Capital Ideas

Capital Ideas transcript: Inside the rejig at Avendus, with Ranu Vohra

Avendus Capital has recently announced new roles for all its three founders. Co-founder and executive chairperson Ranu Vohra joins us on the Capital Ideas podcast to give us a behind-the-scenes look at what the firm is placing big bets on; read an edited interview transcript here

Updated: Oct 19, 2020 06:29:37 PM UTC
SM_Ranu-Vohra_IMG_1406
Ranu Vohra; Avendus

Ranu Vohra, executive vice chairman, Avendus Capital

Q. Avendus recently rejigged the roles of the three founders, what are the reasons for the same?
There has been tremendous growth over the last five years by any metric you may use, whether it is revenues, profitability, headcounts. We are anywhere between three to five times of where we were five years back. I think that with this kind of growth, you need to just step back and ask yourself, what do you need to do over the next five to ten years? I've been fortunate enough to have my two fellow co-founders, Gaurav and Kaushal, who have been with me in this journey. About six months back we sat back and decided we have to reconfigure the organisation.

We have several other businesses that have become meaningful; our alternative asset management business is one, and now, we run the largest hedge fund in the country. Our wealth management business manages more than 1,200 families' monies, and with over Rs 30,000 crores in our credit business, we have been impactful in in our own way in the mid market ecosystem. And a lot of our clients have been associated with us across businesses, so it was time that we said how do we offer services as one Avendus to our clients? Likewise, for our leadership, how do we collaborate? We have demarcated clear responsibilities. Kaushal takes over as the CEO of the credit business and Gaurav has several areas to look at and he becomes responsible for investment banking and other businesses as the CEO.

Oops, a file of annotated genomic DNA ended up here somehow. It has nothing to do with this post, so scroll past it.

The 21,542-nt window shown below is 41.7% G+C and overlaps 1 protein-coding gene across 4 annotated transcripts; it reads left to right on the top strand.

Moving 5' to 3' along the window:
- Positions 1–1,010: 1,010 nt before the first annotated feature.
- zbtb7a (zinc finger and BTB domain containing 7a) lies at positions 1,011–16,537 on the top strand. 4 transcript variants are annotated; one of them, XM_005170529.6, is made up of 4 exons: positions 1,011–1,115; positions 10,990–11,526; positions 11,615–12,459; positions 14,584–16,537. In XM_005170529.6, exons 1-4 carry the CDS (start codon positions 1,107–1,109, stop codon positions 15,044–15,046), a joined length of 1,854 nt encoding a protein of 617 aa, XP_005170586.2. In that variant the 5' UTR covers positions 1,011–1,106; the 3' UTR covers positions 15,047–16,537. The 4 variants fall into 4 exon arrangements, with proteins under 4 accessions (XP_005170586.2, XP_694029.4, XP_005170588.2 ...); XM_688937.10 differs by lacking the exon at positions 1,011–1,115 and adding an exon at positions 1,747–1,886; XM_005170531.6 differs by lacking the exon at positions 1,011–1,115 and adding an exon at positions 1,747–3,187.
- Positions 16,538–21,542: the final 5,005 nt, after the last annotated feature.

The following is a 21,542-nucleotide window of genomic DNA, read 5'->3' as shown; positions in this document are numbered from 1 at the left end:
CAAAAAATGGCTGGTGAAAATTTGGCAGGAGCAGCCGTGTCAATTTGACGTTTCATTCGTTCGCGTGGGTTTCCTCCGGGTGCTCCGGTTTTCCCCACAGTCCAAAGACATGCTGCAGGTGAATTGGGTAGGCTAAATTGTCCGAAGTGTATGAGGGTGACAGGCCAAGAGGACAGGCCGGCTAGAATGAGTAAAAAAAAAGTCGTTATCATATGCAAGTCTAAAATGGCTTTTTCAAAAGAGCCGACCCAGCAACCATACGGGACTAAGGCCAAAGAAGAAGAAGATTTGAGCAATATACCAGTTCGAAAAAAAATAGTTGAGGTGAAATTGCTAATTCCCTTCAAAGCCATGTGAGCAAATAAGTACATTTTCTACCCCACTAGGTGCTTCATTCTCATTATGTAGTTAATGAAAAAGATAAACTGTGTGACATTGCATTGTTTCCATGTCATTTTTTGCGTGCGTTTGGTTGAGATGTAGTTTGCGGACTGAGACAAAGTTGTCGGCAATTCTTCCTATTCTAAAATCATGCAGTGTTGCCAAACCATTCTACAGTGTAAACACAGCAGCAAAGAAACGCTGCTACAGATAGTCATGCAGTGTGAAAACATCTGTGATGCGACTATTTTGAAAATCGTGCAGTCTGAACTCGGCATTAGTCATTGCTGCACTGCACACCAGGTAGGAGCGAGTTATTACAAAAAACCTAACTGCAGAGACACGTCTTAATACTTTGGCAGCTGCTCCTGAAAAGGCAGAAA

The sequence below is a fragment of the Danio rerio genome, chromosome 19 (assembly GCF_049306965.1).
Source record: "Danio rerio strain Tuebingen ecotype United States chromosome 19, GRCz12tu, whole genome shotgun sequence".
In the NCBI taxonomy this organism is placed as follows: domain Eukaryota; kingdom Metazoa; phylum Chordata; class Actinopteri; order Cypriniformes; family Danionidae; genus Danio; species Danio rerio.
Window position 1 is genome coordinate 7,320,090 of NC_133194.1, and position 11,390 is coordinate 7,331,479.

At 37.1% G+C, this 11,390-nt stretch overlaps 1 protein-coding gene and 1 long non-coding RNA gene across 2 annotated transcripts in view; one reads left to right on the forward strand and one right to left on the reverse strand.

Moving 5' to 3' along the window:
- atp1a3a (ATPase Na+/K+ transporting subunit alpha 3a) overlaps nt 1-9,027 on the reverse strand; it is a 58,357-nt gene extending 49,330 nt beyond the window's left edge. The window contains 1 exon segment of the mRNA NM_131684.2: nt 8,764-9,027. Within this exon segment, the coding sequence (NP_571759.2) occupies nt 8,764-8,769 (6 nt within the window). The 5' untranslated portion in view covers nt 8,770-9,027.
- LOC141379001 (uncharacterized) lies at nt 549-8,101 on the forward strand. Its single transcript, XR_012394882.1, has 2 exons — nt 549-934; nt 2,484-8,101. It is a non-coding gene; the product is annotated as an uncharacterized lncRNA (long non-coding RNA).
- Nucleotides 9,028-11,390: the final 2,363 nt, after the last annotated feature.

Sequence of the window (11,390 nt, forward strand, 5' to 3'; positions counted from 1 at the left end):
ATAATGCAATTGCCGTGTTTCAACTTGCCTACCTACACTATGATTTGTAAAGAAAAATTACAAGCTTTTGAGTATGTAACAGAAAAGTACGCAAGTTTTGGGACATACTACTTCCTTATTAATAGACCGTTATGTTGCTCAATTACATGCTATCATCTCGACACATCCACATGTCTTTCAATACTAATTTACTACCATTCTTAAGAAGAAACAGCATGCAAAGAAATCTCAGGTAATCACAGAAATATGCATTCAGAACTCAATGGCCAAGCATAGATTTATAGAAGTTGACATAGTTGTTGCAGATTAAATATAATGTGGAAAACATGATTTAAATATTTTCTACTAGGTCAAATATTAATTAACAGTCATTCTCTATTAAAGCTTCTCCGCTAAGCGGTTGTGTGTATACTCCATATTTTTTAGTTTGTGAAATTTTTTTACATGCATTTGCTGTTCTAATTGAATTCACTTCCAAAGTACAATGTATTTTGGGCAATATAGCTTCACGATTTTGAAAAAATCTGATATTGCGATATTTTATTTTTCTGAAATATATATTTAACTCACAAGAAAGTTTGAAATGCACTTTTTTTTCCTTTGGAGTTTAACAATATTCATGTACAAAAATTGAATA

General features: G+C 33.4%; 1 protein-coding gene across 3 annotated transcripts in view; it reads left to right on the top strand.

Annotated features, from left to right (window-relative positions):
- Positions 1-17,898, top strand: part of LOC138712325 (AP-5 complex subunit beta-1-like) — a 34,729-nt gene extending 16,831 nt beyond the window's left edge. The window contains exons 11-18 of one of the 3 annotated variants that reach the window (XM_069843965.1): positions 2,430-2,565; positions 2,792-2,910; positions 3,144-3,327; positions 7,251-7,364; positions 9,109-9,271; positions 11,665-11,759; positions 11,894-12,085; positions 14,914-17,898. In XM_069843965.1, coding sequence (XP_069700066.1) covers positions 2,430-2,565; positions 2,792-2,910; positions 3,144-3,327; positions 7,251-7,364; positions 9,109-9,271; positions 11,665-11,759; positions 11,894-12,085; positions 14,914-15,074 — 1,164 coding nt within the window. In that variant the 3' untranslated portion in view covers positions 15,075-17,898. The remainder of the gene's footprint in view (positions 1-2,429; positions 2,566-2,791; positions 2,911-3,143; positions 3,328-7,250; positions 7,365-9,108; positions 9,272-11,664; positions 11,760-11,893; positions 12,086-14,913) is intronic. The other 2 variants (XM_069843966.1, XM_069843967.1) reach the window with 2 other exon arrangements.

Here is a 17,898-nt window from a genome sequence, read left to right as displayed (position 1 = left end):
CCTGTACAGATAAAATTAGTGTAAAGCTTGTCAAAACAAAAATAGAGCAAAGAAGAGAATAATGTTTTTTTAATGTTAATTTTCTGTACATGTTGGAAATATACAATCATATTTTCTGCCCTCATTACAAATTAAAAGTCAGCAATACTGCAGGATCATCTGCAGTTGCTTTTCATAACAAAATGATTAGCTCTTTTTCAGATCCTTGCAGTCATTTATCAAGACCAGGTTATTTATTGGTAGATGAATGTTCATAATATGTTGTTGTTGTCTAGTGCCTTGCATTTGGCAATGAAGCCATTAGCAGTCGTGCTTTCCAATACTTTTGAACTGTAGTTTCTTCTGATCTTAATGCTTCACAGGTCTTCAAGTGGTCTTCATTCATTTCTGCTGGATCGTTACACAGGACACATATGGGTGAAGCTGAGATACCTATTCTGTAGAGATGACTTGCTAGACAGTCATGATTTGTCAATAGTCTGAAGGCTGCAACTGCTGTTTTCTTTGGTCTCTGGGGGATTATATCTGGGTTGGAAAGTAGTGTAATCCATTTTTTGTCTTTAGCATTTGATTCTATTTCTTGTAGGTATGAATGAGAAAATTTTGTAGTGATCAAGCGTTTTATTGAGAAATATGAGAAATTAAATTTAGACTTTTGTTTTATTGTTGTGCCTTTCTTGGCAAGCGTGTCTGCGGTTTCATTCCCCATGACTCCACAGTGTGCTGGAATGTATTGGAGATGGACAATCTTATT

Q. As investment bankers who have turned into entrepreneurs, what are the biggest challenges in scaling up a business? Are the challenges different today from what they were when you started out?
The challenges at one level continue to be the same: The availability of talent, leadership. In businesses where we've found the right leadership and talent, things move faster. Also, scaling is a journey, right? You have to get something right and on the back of it, you can construct other things.

It has taken us almost 15 years to get investment banking to a point where we can say  it is a scaled up business. Similarly, in other businesses, things moved a lot faster, because we had capital, the right leadership, the right processes. It depends on what kind of vintage you have for the business. Are you fighting against the tailwind or a headwind? If it's a tailwind, have you been able to put all the levers in place for the business to grow and manage your risk? For example, if you've not done the risk management in an area like credit business—if you have been extra generous two years ago in doling out credit to the market, you would be in a different situation today. The biggest enemy of scaling up and compounding is if you have to take a step back. As it is, the markets and macro environment throws enough challenges at us.

I see a business as visible or relevant or dominant. Dominant is where we are among the first or the second in terms of mindshare. Relevant is when we are among the top five, and visible is where we exist in the business, but we don't have a real calling card in that manner. It's a journey for each of the businesses to get to that point of relevance and dominance, where then it can become interesting enough.